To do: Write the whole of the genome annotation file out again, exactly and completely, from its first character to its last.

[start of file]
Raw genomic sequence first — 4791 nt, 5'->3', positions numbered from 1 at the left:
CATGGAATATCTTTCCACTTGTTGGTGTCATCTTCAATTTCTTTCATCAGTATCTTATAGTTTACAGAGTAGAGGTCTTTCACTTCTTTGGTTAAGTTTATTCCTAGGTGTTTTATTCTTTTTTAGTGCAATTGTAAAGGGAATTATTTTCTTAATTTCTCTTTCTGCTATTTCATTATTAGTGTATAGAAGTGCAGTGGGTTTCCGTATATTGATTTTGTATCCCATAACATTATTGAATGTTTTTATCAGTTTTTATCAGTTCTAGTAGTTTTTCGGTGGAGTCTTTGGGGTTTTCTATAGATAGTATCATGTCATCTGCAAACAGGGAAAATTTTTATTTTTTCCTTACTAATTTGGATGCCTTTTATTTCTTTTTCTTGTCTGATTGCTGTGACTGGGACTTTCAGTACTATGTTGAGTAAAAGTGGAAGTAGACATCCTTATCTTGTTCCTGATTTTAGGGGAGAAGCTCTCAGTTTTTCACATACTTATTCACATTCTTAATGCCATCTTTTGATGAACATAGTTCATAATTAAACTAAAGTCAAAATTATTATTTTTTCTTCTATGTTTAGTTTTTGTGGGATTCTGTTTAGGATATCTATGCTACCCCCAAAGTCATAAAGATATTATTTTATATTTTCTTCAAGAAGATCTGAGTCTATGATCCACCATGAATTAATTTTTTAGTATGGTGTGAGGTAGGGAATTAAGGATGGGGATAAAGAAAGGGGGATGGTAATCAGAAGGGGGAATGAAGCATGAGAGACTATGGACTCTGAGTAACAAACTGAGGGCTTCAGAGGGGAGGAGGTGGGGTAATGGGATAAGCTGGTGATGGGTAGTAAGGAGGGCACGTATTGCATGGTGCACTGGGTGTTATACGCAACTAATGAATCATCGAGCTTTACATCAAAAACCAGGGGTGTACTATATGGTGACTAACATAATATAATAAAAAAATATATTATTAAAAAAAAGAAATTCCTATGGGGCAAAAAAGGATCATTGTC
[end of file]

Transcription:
Raw genomic sequence first — 4791 nt, 5'->3', positions numbered from 1 at the left:
CATGGAATATCTTTCCACTTGTTGGTGTCATCTTCAATTTCTTTCATCAGTATCTTATAGTTTACAGAGTAGAGGTCTTTCACTTCTTTGGTTAAGTTTATTCCTAGGTGTTTTATTCTTTTTTAGTGCAATTGTAAAGGGAATTATTTTCTTAATTTCTCTTTCTGCTATTTCATTATTAGTGTATAGAAGTGCAGTGGGTTTCCGTATATTGATTTTGTATCCCATAACATTATTGAATGTTTTTATCAGTTTTTATCAGTTCTAGTAGTTTTTCGGTGGAGTCTTTGGGGTTTTCTATAGATAGTATCATGTCATCTGCAAACAGGGAAAATTTTTATTTTTTCCTTACTAATTTGGATGCCTTTTATTTCTTTTTCTTGTCTGATTGCTGTGACTGGGACTTTCAGTACTATGTTGAGTAAAAGTGGAAGTAGACATCCTTATCTTGTTCCTGATTTTAGGGGAGAAGCTCTCAGTTTTTCACATACTTATTCACATTCTTAATGCCATCTTTTGATGAACATAGTTCATAATTAAACTAAAGTCAAAATTATTATTTTTTCTTCTATGTTTAGTTTTTGTGGGATTCTGTTTAGGATATCTATGCTACCCCCAAAGTCATAAAGATATTATTTTATATTTTCTTCAAGAAGATCTGAGTCTATGATCCACCATGAATTAATTTTTTAGTATGGTGTGAGGTAGGGAATTAAGGATGGGGATAAAGAAAGGGGGATGGTAATCAGAAGGGGGAATGAAGCATGAGAGACTATGGACTCTGAGTAACAAACTGAGGGCTTCAGAGGGGAGGAGGTGGGGTAATGGGATAAGCTGGTGATGGGTAGTAAGGAGGGCACGTATTGCATGGTGCACTGGGTGTTATACGCAACTAATGAATCATCGAGCTTTACATCAAAAACCAGGGGTGTACTATATGGTGACTAACATAATATAATAAAAAAATATATTATTAAAAAAAAGAAATTCCTATGGGGCAAAAAAGGATCATTGTC